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-   -   1st Time Kegger ?'s (http://www.homebrewtalk.com/f35/1st-time-kegger-s-373400/)

ScottWa 12-11-2012 02:19 AM

1st Time Kegger ?'s
 
I was given a 5 gallon soda/Corny keg and a 5lb CO2 tank. I believe this is a pin-lock setup. I am prepping to use this setup for the first time in the next couple weeks but feel I still have some questions on how to carbonate/serve. So after I sanitize and replace all the hoses and fittings I will transfer my most recent batch to the keg. I believe "Santa" - aka my wife - is getting me a dual gauge regulator but in the meantime I would still like to have the beer carbonated and ready to drink once I hook up. Can I carbonate the batch with sugar (1/3 of a cup of corn sugar) and let that go for a bit then hook up my regulator on low pressure and serve immediatly or is this a bad idea/practice. I want to share this beer with family coming for Christmas but don't feel I will have enough time between getting the regulator and allowing proper time to force carbonate. Any insight would be much appreciated.

Dan 12-11-2012 02:55 AM

You probably could. One problem you might have though is sometimes keg lids dont' seal until there is a bit of pressure in the keg. When I force carb I usually have to put 10-15 psi in the keg first to seat the lid. Once it is sealed I back off the pressure to serving pressure to force carb and everything is fine. Replacing my o-rings, using keg lube and fixing the clamp so it's a bit tighter might eliminate that issue. So not sure what to tell you, might be a crap shoot. If the keg seals fine you should be okay, but if it doesnt, not sure if you would loose all the natural carbonation from a leaky seal. You could fill the keg with water turn upside down and see if the water leaks through the lid. Even if it doesn't, might not mean CO2 wouldn't push through.

Hate to be a downer, hopefully somebody who naturally carbs in kegs will give you a better answer.

Dan 12-11-2012 02:58 AM

You could also force carb using higher pressure once you get the rest of your equipment. There are various methods to do this but it can be pretty easy to overcarbonate. If you're interested in this method it might be worth a shot. I have before and it is okay sometimes and sometimes not.

45_70sharps 12-11-2012 03:06 AM

If I get the meaning of your question, yes you can naturally carbonate in the keg.
No you won't have time between now and Christmas.
If you try and naturally carbonate, then when you get the regulator force carbonate it to speed things up, your beer will probably be sweet and you won't save much time.

Force carbonation can take between a few weeks sitting at serving pressure to overnight.
I remember reading instructions for "instant" carbonating.
pressurize to 60 pounds, unhook the gas and pick the keg up and shake it until your sack hits the ground.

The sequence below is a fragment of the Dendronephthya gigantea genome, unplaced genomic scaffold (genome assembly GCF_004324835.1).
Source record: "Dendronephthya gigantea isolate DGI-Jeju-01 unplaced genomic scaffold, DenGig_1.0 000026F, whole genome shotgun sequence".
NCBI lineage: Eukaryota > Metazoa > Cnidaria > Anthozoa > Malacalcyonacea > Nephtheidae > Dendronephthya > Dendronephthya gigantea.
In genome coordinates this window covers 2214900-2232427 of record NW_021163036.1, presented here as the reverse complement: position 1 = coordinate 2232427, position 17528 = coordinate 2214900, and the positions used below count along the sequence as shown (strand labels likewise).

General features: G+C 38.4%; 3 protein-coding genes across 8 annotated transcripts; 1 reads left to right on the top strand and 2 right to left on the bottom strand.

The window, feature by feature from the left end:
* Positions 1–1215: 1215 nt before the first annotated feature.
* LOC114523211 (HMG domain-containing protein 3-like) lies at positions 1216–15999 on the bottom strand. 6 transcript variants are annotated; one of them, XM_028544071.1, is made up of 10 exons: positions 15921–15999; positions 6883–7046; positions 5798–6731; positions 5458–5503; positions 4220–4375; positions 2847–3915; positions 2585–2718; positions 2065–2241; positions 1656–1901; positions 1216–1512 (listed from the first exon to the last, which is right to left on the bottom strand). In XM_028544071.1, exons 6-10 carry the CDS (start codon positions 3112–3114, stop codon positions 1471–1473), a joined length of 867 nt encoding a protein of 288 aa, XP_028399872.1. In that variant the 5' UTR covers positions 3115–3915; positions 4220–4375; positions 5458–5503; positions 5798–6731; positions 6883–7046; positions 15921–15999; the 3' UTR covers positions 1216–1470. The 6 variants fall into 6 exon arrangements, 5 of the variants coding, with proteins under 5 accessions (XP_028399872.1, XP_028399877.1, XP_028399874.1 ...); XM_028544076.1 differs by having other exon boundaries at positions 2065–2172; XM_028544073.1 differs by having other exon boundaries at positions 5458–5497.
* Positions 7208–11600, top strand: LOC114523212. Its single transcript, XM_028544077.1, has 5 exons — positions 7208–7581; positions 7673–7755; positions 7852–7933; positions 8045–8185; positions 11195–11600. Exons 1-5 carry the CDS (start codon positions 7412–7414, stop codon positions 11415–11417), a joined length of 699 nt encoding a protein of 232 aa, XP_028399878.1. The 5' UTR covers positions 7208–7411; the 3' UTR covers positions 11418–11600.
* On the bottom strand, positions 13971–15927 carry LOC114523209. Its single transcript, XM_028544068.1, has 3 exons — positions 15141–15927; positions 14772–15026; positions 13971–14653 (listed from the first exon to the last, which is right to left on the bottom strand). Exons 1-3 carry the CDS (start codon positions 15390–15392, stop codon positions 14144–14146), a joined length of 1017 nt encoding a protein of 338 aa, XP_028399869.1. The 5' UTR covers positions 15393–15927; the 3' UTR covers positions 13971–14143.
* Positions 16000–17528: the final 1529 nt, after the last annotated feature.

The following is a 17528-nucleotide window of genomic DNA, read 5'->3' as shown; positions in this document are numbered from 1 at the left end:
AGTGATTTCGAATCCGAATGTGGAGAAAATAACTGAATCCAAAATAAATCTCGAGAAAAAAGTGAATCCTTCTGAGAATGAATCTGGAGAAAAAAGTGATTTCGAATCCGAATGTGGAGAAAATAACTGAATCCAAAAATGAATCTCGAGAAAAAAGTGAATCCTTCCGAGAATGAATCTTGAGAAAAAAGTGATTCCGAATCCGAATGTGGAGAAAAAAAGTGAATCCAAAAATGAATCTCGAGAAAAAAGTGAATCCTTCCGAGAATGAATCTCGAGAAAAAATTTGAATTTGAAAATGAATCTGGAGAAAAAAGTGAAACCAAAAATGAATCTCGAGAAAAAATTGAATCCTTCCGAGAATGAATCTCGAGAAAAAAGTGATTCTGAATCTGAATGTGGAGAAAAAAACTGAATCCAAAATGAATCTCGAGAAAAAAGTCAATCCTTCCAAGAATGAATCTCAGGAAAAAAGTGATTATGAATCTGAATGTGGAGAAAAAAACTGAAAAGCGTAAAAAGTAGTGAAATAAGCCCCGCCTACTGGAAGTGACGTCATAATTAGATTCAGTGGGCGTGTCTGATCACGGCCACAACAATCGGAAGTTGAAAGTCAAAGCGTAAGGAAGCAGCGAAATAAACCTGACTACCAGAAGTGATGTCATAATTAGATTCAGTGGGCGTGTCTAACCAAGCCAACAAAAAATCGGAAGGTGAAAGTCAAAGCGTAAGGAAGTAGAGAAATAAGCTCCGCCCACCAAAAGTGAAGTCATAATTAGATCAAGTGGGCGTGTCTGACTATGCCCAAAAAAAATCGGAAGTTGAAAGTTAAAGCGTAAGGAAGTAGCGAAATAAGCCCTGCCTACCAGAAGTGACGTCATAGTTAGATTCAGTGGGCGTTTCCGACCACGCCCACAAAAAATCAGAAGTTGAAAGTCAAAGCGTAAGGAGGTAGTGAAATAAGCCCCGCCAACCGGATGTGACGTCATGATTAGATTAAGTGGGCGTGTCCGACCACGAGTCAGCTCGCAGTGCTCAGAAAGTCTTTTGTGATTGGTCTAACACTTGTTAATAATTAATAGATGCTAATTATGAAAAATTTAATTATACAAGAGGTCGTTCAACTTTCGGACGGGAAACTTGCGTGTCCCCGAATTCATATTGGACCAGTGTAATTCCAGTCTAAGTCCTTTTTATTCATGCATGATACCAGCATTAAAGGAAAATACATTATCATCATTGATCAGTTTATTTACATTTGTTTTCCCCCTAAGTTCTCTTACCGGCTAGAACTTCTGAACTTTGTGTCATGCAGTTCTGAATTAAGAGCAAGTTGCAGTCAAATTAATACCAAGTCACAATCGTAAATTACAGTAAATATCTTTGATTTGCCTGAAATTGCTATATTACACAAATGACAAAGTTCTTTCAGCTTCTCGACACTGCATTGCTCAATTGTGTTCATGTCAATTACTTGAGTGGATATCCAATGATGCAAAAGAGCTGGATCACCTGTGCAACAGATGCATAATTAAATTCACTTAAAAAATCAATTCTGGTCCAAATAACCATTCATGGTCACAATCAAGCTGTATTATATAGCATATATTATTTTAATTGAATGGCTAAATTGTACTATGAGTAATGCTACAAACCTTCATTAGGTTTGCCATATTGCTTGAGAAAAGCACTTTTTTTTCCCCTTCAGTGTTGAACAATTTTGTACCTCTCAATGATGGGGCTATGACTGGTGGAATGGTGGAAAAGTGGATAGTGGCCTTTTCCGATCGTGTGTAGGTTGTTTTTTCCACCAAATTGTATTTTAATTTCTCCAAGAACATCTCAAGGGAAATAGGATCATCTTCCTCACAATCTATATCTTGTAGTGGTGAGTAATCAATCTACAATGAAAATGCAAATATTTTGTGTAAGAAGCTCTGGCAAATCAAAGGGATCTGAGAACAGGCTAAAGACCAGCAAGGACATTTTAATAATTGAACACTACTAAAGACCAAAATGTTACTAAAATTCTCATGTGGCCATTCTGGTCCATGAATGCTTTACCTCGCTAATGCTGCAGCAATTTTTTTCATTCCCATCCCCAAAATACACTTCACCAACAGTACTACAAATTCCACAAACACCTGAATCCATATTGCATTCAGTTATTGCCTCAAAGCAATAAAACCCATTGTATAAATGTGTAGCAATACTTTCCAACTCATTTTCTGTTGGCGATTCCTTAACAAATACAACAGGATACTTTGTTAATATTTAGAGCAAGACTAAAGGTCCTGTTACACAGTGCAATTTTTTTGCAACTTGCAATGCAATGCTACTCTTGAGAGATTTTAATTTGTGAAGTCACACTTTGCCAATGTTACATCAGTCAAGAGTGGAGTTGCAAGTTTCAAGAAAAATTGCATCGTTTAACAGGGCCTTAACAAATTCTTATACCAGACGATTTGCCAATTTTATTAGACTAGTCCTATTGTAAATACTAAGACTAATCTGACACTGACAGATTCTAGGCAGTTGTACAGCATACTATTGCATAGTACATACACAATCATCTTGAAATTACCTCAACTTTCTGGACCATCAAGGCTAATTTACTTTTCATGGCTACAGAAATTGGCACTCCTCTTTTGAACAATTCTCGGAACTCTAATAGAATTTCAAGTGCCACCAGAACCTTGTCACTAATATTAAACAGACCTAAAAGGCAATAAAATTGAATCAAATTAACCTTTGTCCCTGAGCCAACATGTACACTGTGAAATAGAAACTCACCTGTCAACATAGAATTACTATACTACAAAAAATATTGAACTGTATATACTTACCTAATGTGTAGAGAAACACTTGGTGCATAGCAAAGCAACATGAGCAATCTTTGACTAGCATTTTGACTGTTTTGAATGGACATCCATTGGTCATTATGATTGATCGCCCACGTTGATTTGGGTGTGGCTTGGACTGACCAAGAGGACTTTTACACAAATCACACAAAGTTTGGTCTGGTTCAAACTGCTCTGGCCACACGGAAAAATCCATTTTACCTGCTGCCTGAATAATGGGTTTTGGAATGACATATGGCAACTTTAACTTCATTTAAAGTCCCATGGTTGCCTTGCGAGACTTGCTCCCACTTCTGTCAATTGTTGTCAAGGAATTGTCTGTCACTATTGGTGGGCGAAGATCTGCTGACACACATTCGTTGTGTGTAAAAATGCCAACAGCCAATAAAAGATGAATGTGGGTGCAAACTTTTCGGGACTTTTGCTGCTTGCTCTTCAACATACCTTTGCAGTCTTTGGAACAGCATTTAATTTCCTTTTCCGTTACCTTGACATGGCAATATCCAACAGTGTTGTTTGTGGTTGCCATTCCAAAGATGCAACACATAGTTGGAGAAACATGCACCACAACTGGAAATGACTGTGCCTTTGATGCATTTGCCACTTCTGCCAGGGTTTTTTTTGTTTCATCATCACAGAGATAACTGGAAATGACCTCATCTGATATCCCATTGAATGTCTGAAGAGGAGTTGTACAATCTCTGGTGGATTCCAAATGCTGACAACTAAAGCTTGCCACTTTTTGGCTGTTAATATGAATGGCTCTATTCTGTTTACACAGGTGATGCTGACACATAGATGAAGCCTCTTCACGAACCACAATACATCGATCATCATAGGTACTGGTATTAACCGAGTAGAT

Re pressurize and do it again. Repeat until you can't do it again.
The next day bleed off the pressure, the hook it up at serving pressure.
Give it an hour and serve.

Now if you try that method and it does work, you will have no control over the carbonation level.

Just like everything else in beer, time is the best way.

adamjackson 12-11-2012 03:06 AM

I was in the same boat when I did kegging in June...regulator was on order so I sugared my keg with too much sugar so had to purge every day all of the excess CO2. then I had sweeter beer with a weaker mouthfeel. in additon, you're not purging O2 so you shouldn't slosh around the keg while carbonating with sugar because you are aerating your beer. Finally, It's very difficult to exactly know how much priming sugar to add for those 5 gallons or at least it was for me.

I'd just wait it out until the CO2 arrives..keep the kegs at fridge temp, don't slosh, disinfect and seal them up...hook up the regulator when it arrives, purge O2, set to higher PSI and force carbonate then you just have to wait 24 hours and you're serving beer!

adamjackson 12-11-2012 03:08 AM

Quote:

Originally Posted by 45_70sharps (Post 4670425)
I remember reading instructions for "instant" carbonating.
pressurize to 60 pounds, unhook the gas and pick the keg up and shake it until your sack hits the ground.
Re pressurize and do it again. Repeat until you can't do it again.
The next day bleed off the pressure, the hook it up at serving pressure.
Give it an hour and serve.

Now if you try that method and it does work, you will have no control over the carbonation level.

Just like everything else in beer, time is the best way.

That's how I do it. I get the kegs to fridge temp (put them in the kegerator a day before) since the lower temps absorb the CO2 much more efficiently. then hook up the regulator and set to high PSI and do the 5 minute "floor rolling" method.

Wait 24 hours, turn down PSI, purge excess CO2 and hook up to the taps..wait another hour and then serve.

dcarter 12-11-2012 03:36 AM

I force carb by hitting it with 30 psi, let it sit for 1.5-2 days and serve. I have never had that fail and its usually done in a day. I don't even bleed it to serving pressure I just let it get there when I pull beer.

45_70sharps 12-11-2012 04:23 AM

Quote:

Originally Posted by dcarter (Post 4670500)
I force carb by hitting it with 30 psi, let it sit for 1.5-2 days and serve. I have never had that fail and its usually done in a day. I don't even bleed it to serving pressure I just let it get there when I pull beer.

I've done it that way also. Seems to work out well.


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